EURASIP Journal on Advances in Signal Processing, 2012(1), 153p. (2012) DOI:10.1186/1687-6180-2012-153

Nonlinear analysis of electromyogram following gait training with myoelectrically triggered neuromuscular electrical stimulation in stroke survivors

A. Dutta, B. Khattar, A. Banerjee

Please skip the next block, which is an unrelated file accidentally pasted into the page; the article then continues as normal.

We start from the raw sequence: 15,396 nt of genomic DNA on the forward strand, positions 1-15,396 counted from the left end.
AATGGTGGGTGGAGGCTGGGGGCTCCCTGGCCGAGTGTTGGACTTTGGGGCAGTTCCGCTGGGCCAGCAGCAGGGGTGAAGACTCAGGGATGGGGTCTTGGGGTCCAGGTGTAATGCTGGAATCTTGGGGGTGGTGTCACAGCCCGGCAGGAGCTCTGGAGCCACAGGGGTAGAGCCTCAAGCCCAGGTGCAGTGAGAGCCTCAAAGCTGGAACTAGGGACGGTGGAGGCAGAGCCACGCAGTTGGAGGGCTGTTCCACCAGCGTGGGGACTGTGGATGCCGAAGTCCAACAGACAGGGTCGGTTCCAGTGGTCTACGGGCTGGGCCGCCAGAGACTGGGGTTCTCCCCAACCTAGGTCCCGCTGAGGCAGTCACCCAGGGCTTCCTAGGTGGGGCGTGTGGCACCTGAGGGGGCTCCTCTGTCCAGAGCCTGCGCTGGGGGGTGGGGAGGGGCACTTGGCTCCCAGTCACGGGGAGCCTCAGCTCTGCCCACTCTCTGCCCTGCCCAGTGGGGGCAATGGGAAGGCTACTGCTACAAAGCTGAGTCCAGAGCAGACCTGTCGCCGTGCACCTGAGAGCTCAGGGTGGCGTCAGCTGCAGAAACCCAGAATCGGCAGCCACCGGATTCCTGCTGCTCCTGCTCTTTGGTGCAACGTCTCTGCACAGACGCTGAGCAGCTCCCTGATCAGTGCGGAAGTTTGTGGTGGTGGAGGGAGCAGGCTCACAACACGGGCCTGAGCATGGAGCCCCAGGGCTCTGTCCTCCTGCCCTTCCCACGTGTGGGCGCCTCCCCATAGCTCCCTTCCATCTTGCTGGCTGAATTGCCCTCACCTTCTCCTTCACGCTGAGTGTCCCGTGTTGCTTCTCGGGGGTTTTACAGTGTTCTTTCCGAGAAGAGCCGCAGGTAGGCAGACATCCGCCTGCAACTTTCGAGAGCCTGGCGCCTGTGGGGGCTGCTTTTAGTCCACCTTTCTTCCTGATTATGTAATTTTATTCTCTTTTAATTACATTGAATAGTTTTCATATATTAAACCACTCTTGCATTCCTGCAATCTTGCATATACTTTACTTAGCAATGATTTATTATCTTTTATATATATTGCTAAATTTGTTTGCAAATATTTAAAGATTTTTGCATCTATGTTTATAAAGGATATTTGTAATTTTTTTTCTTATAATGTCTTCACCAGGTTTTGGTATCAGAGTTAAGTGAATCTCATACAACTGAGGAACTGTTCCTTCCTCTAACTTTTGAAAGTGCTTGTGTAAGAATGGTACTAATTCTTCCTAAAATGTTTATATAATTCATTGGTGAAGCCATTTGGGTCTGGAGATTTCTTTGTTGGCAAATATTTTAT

Neuromuscular electrical stimulation (NMES) facilitates ambulatory function after paralysis by activating the muscles of the lower extremities. The NMES-assisted stepping can either be triggered by a heel-switch (switch-trigger), or by an electromyogram (EMG)-based gait event detector (EMG-trigger). The command sources-switch-trigger or EMG-trigger-were presented to each group of six chronic (> 6 months post-stroke) hemiplegic stroke survivors. The switch-trigger group underwent transcutaneous NMES-assisted gait training for 1 h, five times a week for 2 weeks, where the stimulation of the tibialis anterior muscle of the paretic limb was triggered with a heel-switch detecting heel-rise of the same limb. The EMG-trigger group underwent transcutaneous NMES-assisted gait training of the same duration and frequency where the stimulation was triggered with surface EMG from medial gastrocnemius (MG) of the paretic limb in conjunction with a heel-switch detecting heel-rise of the same limb. During the baseline and post-intervention surface EMG assessment, a total of 10 s of surface EMG was recorded from bilateral MG muscle while the subjects tried to stand steady on their toes. A nonlinear tool-recurrence quantification analysis (RQA)-was used to analyze the surface EMG. The objective of this study was to find the effect of NMES-assisted gait training with switch-trigger or EMG-trigger on two RQA parameters-the percentage of recurrence (%Rec) and determinism (%Det), which were extracted from surface EMG during fatiguing contractions of the paretic muscle. The experimental results showed that during fatiguing contractions, (1) %Rec and %Det have a higher initial value for paretic muscle than the non-paretic muscle, (2) the rate of change in %Rec and %Det was negative for the paretic muscle but positive for the non-paretic muscle, (3) the rate of change in %Rec and %Det significantly increased from baseline for the paretic muscle after EMG-triggered NMES-assisted gait training. Therefore, the study showed an improvement in paretic muscle function during a fatiguing task following gait training with EMG-triggered NMES. This study also showed that RQA parameters-%Rec and %Det-were sensitive to changes in paretic/non-paretic muscle properties due to gait training and can be used for non-invasive muscle monitoring in stroke survivors undergoing rehabilitation.

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